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What it means to practice religion while holding government office

LA Johnson/NPR

Former Lieutenant Gov. of Maryland Michael Steele will speak at Syracuse University this Monday. Steele, known as the first African American chair of the Republican National Committee, will speak on the topic of being a public servant coupled with being a person of faith, and how the two are interwoven.

Steele said that his faith has been a morally guiding principle in his career of service, and while he fully supports the separation of church and state when deciding on laws, he believes that faith serves as a guide for all lawmakers when making decisions.

“That means that the minute woman who engage in governmental activity who are themselves, government officials, check their faith or morals at the door. The minute they walk into the federal bureau of investigation, or the white house, or the state capitol, you don’t leave that part of yourself at the door. So, you bring that into the room, and it should aid you in how you’re making decisions.”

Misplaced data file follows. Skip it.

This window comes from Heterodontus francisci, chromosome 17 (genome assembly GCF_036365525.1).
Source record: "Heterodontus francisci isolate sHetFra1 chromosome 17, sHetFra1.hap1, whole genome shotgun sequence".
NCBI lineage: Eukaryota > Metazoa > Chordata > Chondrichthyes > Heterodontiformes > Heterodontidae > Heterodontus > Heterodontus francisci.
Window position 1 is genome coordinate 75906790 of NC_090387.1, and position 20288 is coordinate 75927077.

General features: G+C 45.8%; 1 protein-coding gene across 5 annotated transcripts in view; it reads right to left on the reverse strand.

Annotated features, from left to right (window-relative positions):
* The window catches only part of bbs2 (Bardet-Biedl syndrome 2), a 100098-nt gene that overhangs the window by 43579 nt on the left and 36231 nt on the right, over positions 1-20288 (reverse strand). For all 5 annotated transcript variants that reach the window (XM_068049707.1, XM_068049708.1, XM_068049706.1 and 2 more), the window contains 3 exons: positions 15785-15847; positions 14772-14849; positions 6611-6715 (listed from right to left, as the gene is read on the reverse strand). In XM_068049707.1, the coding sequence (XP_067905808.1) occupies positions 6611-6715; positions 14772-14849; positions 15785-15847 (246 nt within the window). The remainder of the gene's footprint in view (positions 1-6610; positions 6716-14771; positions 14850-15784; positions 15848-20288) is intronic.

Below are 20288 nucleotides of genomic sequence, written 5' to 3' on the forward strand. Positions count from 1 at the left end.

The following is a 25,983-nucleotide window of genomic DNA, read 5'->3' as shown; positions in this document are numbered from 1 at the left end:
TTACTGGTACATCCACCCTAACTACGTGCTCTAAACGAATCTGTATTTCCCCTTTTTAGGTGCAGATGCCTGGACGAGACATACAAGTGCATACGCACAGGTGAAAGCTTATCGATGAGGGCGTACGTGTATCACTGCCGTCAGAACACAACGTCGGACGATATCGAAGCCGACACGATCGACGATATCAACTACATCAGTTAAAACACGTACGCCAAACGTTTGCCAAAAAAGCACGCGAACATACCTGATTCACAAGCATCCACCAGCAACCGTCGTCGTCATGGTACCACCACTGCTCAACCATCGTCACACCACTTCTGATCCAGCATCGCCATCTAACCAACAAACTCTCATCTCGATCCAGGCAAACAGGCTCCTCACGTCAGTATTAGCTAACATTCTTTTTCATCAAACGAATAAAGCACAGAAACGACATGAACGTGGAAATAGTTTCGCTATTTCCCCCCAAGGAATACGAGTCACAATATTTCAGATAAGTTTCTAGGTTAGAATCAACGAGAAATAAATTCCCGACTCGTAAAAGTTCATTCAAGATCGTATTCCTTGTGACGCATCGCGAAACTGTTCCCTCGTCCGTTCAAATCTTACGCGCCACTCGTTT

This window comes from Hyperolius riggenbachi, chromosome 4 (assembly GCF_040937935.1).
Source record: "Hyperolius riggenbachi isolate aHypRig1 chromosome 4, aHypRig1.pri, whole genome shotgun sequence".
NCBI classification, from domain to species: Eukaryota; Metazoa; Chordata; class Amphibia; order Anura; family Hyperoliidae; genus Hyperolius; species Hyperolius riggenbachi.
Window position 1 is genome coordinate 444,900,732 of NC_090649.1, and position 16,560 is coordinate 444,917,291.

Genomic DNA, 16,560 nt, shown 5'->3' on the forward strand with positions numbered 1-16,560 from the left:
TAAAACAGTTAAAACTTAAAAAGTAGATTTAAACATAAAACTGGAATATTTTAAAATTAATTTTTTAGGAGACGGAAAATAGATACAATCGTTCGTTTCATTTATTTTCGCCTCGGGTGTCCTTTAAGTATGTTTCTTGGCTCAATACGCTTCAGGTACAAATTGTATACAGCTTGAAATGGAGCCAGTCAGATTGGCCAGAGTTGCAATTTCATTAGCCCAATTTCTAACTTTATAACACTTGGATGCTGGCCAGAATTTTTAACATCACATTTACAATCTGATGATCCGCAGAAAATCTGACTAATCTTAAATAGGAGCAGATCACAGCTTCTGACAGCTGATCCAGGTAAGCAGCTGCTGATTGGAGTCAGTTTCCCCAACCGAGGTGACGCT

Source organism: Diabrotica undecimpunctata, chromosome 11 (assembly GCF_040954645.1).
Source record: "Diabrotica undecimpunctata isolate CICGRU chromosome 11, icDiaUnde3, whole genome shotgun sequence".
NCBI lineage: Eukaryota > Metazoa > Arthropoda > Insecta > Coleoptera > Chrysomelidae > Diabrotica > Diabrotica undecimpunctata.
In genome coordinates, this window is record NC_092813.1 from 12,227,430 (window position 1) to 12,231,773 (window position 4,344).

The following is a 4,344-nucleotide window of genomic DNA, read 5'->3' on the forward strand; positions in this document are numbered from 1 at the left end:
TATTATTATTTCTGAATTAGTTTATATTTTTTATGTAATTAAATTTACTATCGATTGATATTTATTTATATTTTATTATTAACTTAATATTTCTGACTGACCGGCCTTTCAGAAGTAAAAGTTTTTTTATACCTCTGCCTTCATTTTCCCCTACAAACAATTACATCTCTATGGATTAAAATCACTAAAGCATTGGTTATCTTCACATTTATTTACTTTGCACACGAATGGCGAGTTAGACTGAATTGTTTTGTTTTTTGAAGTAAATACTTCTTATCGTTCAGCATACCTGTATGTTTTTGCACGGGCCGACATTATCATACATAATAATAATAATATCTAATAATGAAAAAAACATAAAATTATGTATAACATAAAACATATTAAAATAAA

He believes that when making policy decisions, simply seeing a dollar amount is not enough, and that the human and spiritual connection must be considered.

“We are spiritual beings rather we like to admit it or not, we are connected to something. And how you define that is important to how you serve.”

And in a polarized United States, Steele thinks that having conversations about faith and free will is more important now than ever, and that a strong moral code is what gives people strength to behave and function in a society.

“We can’t even do the ten things that God ask us to do. How are we expected to behave in the married of man-made laws that are imposed on us?”

The annual Borgognoni lecture is being held at the National Veterans Resource Center on Monday, April 4 from 7 p.m. to 9 p.m., and is free and open to the public.